With two weeks before shows are set to begin, there are hundreds of seats left for most of the 32 “Hamilton” performances at Baltimore’s Hippodrome Theatre.
At more than 20 of those performances, Ticketmaster still has more than 200 of the theater’s 2,300 seats available, excluding tickets being resold. Few seats remain for the first eight performances, beginning June 25, but nearly all the shows in July are far from sold out.
The availability is notable for “Hamilton,” Lin-Manuel Miranda’s smash hit musical whose performances often sell out with remarkable speed.
For example, when tickets went on sale to see the Tony Award-winning musical at the Kennedy Center in Washington last spring, members waited in queues thousands of people long for their shot at seats. The venue is bringing the musical back for a second run next year.
Ron Legler, president of the Hippodrome, said the availability reflects the show’s sales strategy. Tickets went on sale in May, rather than earlier, he said, because once tickets offered by the venue sell out, the secondary market takes control and prices can skyrocket.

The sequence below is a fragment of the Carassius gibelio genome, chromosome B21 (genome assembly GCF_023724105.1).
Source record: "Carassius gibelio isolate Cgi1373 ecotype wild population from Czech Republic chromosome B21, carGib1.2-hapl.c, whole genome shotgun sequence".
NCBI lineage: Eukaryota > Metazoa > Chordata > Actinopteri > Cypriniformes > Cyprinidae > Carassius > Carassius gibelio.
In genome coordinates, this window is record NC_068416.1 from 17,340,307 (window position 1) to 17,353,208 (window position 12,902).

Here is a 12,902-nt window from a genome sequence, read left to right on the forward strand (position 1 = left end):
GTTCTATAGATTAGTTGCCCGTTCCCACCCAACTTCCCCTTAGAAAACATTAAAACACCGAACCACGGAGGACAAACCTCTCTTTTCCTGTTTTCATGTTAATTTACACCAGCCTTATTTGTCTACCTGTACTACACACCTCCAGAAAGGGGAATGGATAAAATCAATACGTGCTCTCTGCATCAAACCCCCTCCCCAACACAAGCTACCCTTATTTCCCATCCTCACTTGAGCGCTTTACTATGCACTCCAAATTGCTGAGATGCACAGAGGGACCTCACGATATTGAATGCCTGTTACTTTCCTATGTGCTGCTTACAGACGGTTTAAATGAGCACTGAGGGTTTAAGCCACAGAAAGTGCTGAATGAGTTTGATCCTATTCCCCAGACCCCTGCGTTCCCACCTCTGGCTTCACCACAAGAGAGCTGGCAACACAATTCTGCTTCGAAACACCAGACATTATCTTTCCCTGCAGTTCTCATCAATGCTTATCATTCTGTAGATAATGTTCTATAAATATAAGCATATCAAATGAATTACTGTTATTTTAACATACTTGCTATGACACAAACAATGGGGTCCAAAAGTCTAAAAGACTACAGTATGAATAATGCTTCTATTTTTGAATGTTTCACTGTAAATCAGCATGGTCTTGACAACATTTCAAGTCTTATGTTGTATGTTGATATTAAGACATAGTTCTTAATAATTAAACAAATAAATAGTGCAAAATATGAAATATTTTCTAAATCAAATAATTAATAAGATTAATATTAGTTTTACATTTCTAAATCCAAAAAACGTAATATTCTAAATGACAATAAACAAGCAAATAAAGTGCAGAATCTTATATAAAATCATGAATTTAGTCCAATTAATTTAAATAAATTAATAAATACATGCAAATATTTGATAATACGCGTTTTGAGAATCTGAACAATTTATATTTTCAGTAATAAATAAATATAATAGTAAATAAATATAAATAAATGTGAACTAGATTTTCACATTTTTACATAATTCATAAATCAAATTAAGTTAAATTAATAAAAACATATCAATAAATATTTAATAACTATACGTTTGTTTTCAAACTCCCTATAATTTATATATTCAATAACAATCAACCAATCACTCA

“[It’s] so that we can make sure that the fans of ‘Hamilton’ and our loyal patrons are not getting gouged with ticket prices,” he said.
“Hamilton” had the highest-grossing opening day of ticket sales in Hippodrome history, Legler said, and he’s expecting each of the 32 shows to be at capacity. The show runs through July 21.
The slow Baltimore sales are likely based on a combination of factors, said Natka Bianchini, an associate professor of theater at Loyola University Maryland, including the fact that the show is about to turn 4 years old.
“It’s starting to transition from being the hottest new ticket to being more of a stable, constant commodity,” she said.
The Hippodrome’s “Hamilton” prices range from $81.50 to $450.50, and many tickets available now cost roughly $300. Tickets in the $80 range were the first to go, Legler said. Prices at the Kennedy Center ranged from $99 to $199, with a select number of $625 premium seats.
The Hippodrome’s higher prices — and the fact that the musical was just in Washington — may have slowed Baltimore sales, Bianchini said.
“If you’re talking about a night out for two people to cost almost $700, I just don’t know if that is sustainable,” she said. “I know that New York can command those prices, but it clearly looks like Baltimore cannot.”
Legler disagreed with the notion that the show, a rap-based musical showcasing the life of founding father Alexander Hamilton, is declining in popularity, saying there’s still a “tremendous demand.”
The show recently set a January 2020 closing date in Chicago, with Broadway producer Jeffrey Seller saying he wanted to “go out on a high.” The show opened there in September 2016.